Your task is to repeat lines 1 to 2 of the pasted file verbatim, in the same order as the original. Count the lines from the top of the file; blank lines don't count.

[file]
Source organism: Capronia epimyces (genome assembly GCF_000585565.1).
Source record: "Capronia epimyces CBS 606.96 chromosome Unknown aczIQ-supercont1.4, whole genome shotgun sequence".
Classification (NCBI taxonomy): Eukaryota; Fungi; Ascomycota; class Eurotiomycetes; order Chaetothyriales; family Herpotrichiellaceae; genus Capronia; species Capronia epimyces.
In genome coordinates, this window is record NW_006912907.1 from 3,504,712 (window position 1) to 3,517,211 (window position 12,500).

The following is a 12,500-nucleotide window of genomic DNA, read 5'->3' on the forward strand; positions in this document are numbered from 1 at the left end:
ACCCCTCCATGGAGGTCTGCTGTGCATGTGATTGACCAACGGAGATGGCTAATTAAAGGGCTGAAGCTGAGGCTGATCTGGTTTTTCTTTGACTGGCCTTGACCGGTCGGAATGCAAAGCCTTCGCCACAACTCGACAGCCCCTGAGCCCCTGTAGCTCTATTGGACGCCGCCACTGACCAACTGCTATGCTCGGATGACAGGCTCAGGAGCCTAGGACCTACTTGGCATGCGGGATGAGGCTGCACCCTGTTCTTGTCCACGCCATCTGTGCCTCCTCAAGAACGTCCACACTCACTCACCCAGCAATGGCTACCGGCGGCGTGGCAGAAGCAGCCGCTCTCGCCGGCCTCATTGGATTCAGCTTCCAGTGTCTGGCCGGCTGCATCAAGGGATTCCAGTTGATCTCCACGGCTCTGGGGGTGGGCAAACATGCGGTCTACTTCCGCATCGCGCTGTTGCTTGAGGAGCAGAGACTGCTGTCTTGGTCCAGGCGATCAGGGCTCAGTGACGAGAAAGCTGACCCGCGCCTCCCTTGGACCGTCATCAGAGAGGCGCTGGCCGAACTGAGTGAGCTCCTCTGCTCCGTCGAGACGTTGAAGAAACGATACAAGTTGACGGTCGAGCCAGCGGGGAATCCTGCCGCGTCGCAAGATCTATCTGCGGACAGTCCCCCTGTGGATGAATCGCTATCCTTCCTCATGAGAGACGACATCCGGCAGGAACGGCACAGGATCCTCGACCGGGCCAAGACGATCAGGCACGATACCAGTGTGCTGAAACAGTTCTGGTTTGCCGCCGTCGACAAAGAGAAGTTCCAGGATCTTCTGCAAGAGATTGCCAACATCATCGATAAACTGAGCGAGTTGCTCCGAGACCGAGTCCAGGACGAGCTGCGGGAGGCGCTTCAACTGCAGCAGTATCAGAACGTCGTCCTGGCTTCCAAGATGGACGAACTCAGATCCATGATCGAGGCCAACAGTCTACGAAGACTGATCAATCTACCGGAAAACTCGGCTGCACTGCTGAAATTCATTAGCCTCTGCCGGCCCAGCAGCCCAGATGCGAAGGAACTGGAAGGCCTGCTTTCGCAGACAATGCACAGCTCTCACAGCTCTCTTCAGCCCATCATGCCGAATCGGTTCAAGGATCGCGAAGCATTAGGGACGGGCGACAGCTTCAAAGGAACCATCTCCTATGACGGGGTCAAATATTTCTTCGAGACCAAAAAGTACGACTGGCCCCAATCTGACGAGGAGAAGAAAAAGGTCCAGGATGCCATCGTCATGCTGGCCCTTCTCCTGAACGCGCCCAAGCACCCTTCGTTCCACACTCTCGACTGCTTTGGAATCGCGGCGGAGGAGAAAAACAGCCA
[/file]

Source organism: Capronia epimyces (genome assembly GCF_000585565.1).
Source record: "Capronia epimyces CBS 606.96 chromosome Unknown aczIQ-supercont1.4, whole genome shotgun sequence".